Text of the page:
Can Compass deliver?

Awash in venture cash and under intense pressure to show big returns, the firm is buying brokerages from coast to coast and targeting $1B in revenue

Robert Reffkin did not want his picture taken. Not in front of an illuminated Compass logo. Not seated. And certainly not with his arms crossed.

Six years after co-founding the residential brokerage industry’s first unicorn with Ori Allon, Reffkin is working hard to cultivate the image of someone who is harnessing nearly $800 million in venture capital to transform the way real estate agents do business.

On a drizzly day in mid-August, Reffkin was dressed in a gray suit and white dress shirt, no tie — his uniform when he’s not clad in Compass swag. “Where’s the Compass T-shirt?” an agent called out as Reffkin strode onto the 11th floor of the company’s headquarters at 90 Fifth Avenue. “That’s the Robert we know and love.”

Reffkin’s demeanor softened as he stopped to make small talk with the broker. Meanwhile, Rory Golod, his chief of staff, used the time to offer a back-channel explanation on his boss’ behalf: “He doesn’t want to appear arrogant or entitled.”

The statement set several sets of nearby eyes rolling. But the reality is that while Allon has the tech chops — he’s sold startups to Google and Twitter — Reffkin is the face of the firm.

An alum of Goldman Sachs and McKinsey & Company, Reffkin is called in to close the deal when a coveted recruit comes in for an interview. For the last eight months, the charismatic CEO, who graduated from Columbia University in two years and served as a White House fellow, has been traveling four or five days a week as Compass ramps up its national expansion.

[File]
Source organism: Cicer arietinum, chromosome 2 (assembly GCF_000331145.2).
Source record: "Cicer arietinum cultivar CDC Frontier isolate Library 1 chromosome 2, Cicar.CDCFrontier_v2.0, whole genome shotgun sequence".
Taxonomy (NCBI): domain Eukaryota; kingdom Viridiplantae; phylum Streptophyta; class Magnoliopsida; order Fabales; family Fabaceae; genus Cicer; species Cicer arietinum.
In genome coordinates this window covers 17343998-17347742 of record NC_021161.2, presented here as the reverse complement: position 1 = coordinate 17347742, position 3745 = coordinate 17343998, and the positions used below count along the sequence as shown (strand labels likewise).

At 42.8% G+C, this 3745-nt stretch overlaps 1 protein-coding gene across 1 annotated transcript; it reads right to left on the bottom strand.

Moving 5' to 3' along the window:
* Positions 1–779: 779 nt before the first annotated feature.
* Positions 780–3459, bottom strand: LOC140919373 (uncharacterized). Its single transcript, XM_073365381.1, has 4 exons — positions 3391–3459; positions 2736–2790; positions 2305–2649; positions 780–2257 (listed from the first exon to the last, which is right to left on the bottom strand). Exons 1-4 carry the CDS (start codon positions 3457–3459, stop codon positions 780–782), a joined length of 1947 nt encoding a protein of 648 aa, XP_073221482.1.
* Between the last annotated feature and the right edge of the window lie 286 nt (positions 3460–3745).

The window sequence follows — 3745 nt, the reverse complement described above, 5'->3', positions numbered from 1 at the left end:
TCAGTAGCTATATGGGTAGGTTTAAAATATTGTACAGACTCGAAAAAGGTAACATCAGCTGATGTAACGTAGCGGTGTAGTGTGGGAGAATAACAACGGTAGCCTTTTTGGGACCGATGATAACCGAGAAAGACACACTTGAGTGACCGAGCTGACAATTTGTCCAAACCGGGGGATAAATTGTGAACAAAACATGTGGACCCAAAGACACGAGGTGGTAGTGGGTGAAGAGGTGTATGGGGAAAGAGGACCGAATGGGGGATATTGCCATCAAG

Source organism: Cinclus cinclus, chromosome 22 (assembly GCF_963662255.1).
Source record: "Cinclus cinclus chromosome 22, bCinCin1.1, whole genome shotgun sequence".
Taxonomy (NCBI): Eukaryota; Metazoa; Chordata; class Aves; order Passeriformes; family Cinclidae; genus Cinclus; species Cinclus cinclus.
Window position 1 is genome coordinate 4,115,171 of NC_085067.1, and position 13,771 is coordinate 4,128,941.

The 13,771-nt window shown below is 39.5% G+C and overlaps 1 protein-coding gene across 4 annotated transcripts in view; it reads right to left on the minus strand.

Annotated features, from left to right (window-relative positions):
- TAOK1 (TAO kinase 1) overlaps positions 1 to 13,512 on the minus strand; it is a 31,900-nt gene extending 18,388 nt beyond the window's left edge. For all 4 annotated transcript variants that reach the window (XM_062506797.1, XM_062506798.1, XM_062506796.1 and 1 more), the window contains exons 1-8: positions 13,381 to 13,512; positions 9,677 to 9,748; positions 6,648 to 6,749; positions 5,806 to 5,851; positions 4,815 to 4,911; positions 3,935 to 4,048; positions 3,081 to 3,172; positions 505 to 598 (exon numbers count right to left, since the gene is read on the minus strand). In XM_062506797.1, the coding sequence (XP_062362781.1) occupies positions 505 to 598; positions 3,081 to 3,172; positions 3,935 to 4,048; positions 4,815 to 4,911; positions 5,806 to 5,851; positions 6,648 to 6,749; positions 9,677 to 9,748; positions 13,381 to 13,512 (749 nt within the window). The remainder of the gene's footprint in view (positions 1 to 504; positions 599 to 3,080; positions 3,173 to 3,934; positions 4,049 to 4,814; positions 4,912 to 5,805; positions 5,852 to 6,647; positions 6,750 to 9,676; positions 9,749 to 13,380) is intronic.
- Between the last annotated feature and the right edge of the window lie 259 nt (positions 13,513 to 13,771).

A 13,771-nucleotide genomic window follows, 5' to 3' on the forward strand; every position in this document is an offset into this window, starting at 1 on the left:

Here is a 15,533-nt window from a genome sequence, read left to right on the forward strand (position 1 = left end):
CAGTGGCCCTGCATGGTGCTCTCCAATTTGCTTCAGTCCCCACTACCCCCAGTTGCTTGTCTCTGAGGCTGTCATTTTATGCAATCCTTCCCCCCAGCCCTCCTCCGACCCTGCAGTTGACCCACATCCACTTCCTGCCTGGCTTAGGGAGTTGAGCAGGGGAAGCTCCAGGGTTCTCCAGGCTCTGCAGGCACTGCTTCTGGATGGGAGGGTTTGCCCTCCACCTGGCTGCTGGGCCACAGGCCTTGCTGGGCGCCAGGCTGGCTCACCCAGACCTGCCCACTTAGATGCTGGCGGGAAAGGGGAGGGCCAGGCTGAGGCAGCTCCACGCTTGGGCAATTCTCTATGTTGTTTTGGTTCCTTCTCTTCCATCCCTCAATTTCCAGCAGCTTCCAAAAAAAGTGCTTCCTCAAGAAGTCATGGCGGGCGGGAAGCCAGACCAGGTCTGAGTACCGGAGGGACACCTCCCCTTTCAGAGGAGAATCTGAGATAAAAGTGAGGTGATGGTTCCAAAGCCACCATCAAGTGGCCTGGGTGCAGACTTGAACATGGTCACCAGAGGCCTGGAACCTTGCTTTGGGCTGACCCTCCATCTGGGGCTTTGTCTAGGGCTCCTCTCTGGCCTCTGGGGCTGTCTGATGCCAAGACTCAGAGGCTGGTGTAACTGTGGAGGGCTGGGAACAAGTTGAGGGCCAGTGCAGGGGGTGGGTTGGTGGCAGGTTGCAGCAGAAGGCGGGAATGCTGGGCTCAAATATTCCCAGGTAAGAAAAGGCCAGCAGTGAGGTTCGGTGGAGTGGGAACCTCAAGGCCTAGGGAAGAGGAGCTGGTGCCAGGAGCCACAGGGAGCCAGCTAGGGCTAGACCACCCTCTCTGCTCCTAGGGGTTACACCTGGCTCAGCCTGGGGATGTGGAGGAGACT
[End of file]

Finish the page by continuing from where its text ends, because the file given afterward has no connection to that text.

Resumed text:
“Robert’s vision was one that we felt very strongly about,” said Justin Wilson, an operating partner at SoftBank, speaking at an Inman conference in San Francisco in July, several months after its $100 billion Vision Fund — which has backed Uber and WeWork — invested $450 million in Compass.

Awash in funding, Compass’ latest target is $1 billion in revenue this year, a staggering jump from the $370 million it reeled in last year.

But to get there, the New York-based firm is under tremendous pressure to grow faster than ever. In a bid to grab market share, it’s been buying up firms from coast to coast — and sending shock waves through the industry in the process. Last month, for example, it announced a blockbuster deal to acquire Pacific Union International Realty, a San Francisco firm with $14 billion in annual sales.

But Compass is also altering what was previously its singular focus on creating tools to help residential agents. Over the summer, it launched a commercial brokerage division and started licensing its marketing and technology, albeit with mixed results. And by the end of the year, it plans to offer title and escrow services.

“They are mowing down the industry,” said John Campbell, an analyst who covers real estate for financial services firm Stephens Inc.